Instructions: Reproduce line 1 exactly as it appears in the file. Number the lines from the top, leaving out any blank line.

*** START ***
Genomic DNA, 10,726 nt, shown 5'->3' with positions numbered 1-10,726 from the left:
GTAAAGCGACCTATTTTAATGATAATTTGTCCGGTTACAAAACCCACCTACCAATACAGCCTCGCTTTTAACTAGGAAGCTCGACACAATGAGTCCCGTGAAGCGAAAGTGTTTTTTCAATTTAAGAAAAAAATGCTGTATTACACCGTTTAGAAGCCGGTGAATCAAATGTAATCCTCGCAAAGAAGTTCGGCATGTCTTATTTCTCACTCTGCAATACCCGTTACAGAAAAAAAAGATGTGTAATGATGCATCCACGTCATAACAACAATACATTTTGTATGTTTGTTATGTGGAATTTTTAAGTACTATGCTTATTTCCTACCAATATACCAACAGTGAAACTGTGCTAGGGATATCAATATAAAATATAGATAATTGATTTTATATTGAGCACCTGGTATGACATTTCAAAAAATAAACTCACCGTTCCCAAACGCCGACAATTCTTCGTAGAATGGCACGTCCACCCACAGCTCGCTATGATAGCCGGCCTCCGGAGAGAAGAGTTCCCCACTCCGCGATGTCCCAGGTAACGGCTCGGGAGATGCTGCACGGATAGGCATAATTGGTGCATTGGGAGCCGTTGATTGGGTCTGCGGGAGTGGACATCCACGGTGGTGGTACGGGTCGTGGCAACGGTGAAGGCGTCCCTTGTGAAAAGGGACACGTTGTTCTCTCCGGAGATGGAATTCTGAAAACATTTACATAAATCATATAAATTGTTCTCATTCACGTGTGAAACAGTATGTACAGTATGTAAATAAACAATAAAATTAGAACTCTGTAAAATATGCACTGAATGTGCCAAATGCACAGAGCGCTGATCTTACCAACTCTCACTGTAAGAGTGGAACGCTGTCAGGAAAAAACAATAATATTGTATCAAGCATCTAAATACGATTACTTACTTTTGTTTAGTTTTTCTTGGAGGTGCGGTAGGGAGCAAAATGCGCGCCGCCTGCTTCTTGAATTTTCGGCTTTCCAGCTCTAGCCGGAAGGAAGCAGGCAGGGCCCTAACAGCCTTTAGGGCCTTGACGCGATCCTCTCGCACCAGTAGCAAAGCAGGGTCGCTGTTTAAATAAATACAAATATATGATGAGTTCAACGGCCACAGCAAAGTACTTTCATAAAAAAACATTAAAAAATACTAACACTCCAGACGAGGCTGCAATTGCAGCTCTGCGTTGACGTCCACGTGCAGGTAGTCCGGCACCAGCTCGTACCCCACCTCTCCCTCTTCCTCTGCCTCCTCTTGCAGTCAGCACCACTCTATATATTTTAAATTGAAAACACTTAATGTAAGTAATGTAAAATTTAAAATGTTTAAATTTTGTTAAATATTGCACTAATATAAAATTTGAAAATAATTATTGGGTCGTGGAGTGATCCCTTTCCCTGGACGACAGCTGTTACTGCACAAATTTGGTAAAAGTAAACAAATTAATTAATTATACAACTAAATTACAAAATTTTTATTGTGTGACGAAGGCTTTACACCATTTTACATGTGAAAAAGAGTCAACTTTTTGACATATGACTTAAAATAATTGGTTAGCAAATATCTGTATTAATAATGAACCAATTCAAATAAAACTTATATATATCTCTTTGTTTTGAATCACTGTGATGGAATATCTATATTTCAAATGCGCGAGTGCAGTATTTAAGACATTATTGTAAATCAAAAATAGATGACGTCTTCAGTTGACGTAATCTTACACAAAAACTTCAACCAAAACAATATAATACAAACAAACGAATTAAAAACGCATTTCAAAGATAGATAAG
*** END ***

Genomic DNA, 10,726 nt, shown 5'->3' with positions numbered 1-10,726 from the left: